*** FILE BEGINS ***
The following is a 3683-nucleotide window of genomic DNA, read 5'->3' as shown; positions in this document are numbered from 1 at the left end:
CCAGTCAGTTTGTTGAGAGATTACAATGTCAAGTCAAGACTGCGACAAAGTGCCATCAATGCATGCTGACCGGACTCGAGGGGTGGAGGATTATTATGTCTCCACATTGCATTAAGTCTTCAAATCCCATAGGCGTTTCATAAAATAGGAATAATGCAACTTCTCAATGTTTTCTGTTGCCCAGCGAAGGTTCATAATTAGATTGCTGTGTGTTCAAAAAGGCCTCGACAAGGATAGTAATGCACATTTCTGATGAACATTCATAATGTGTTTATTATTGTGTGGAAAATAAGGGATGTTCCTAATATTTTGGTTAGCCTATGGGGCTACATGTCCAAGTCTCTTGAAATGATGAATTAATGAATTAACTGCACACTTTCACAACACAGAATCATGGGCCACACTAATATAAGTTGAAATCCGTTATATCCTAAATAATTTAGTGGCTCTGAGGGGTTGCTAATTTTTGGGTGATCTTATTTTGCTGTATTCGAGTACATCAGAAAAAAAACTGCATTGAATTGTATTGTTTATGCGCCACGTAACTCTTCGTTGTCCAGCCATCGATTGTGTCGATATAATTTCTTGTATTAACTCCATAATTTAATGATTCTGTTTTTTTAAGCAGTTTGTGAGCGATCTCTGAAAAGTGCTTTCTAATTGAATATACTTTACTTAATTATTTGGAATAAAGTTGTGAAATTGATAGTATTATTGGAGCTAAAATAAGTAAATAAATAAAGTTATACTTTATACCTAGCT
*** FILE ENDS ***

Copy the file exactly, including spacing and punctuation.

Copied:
The following is a 3683-nucleotide window of genomic DNA, read 5'->3' as shown; positions in this document are numbered from 1 at the left end:
CCAGTCAGTTTGTTGAGAGATTACAATGTCAAGTCAAGACTGCGACAAAGTGCCATCAATGCATGCTGACCGGACTCGAGGGGTGGAGGATTATTATGTCTCCACATTGCATTAAGTCTTCAAATCCCATAGGCGTTTCATAAAATAGGAATAATGCAACTTCTCAATGTTTTCTGTTGCCCAGCGAAGGTTCATAATTAGATTGCTGTGTGTTCAAAAAGGCCTCGACAAGGATAGTAATGCACATTTCTGATGAACATTCATAATGTGTTTATTATTGTGTGGAAAATAAGGGATGTTCCTAATATTTTGGTTAGCCTATGGGGCTACATGTCCAAGTCTCTTGAAATGATGAATTAATGAATTAACTGCACACTTTCACAACACAGAATCATGGGCCACACTAATATAAGTTGAAATCCGTTATATCCTAAATAATTTAGTGGCTCTGAGGGGTTGCTAATTTTTGGGTGATCTTATTTTGCTGTATTCGAGTACATCAGAAAAAAAACTGCATTGAATTGTATTGTTTATGCGCCACGTAACTCTTCGTTGTCCAGCCATCGATTGTGTCGATATAATTTCTTGTATTAACTCCATAATTTAATGATTCTGTTTTTTTAAGCAGTTTGTGAGCGATCTCTGAAAAGTGCTTTCTAATTGAATATACTTTACTTAATTATTTGGAATAAAGTTGTGAAATTGATAGTATTATTGGAGCTAAAATAAGTAAATAAATAAAGTTATACTTTATACCTAGCT